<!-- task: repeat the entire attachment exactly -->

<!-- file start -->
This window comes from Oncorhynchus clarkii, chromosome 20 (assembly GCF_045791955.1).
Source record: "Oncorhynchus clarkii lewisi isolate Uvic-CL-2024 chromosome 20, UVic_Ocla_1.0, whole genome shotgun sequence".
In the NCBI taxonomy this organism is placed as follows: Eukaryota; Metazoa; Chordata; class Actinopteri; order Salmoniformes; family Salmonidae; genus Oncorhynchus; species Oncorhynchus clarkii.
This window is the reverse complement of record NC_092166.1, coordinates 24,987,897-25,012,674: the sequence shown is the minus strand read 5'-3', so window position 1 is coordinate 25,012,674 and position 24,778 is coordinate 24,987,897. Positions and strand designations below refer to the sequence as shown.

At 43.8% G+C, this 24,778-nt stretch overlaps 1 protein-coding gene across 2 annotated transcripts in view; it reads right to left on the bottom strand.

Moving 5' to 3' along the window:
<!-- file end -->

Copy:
This window comes from Oncorhynchus clarkii, chromosome 20 (assembly GCF_045791955.1).
Source record: "Oncorhynchus clarkii lewisi isolate Uvic-CL-2024 chromosome 20, UVic_Ocla_1.0, whole genome shotgun sequence".
In the NCBI taxonomy this organism is placed as follows: Eukaryota; Metazoa; Chordata; class Actinopteri; order Salmoniformes; family Salmonidae; genus Oncorhynchus; species Oncorhynchus clarkii.
This window is the reverse complement of record NC_092166.1, coordinates 24,987,897-25,012,674: the sequence shown is the minus strand read 5'-3', so window position 1 is coordinate 25,012,674 and position 24,778 is coordinate 24,987,897. Positions and strand designations below refer to the sequence as shown.

At 43.8% G+C, this 24,778-nt stretch overlaps 1 protein-coding gene across 2 annotated transcripts in view; it reads right to left on the bottom strand.

Moving 5' to 3' along the window: